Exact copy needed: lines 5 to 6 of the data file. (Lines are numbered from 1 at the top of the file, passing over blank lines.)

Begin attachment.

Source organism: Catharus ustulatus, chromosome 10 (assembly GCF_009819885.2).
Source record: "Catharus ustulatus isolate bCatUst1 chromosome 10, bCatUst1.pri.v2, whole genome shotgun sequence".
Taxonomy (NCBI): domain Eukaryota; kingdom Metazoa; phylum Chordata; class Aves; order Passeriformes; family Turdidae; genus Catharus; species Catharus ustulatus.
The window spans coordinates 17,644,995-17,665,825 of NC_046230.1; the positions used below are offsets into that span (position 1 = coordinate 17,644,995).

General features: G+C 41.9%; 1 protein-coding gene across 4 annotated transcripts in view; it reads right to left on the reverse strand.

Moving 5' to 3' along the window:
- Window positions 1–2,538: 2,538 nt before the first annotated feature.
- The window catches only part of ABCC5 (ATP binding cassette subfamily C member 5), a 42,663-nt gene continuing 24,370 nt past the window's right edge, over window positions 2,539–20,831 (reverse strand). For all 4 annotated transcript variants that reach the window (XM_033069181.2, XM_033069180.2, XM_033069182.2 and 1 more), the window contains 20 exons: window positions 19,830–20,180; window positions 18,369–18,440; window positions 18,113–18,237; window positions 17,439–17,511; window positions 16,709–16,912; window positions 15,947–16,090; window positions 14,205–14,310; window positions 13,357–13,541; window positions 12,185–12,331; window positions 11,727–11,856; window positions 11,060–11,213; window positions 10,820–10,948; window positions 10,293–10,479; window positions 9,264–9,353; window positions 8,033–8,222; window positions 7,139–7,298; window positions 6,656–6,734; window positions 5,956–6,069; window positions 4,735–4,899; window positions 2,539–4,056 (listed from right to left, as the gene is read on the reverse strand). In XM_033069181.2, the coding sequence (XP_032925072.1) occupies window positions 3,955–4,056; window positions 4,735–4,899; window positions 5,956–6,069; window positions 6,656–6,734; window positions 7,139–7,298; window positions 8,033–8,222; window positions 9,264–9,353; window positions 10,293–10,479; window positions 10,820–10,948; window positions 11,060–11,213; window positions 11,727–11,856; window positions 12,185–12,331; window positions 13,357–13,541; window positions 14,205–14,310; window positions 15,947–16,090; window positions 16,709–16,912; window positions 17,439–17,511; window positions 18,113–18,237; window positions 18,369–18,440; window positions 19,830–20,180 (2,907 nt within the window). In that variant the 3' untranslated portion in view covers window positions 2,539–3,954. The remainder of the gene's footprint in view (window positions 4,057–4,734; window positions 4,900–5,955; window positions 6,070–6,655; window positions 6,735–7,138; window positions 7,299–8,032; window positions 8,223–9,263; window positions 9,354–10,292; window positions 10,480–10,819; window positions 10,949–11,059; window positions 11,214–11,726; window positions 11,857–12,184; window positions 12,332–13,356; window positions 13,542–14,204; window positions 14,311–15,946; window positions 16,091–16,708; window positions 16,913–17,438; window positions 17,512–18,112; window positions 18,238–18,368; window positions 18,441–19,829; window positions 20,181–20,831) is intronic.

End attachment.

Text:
General features: G+C 41.9%; 1 protein-coding gene across 4 annotated transcripts in view; it reads right to left on the reverse strand.

Moving 5' to 3' along the window: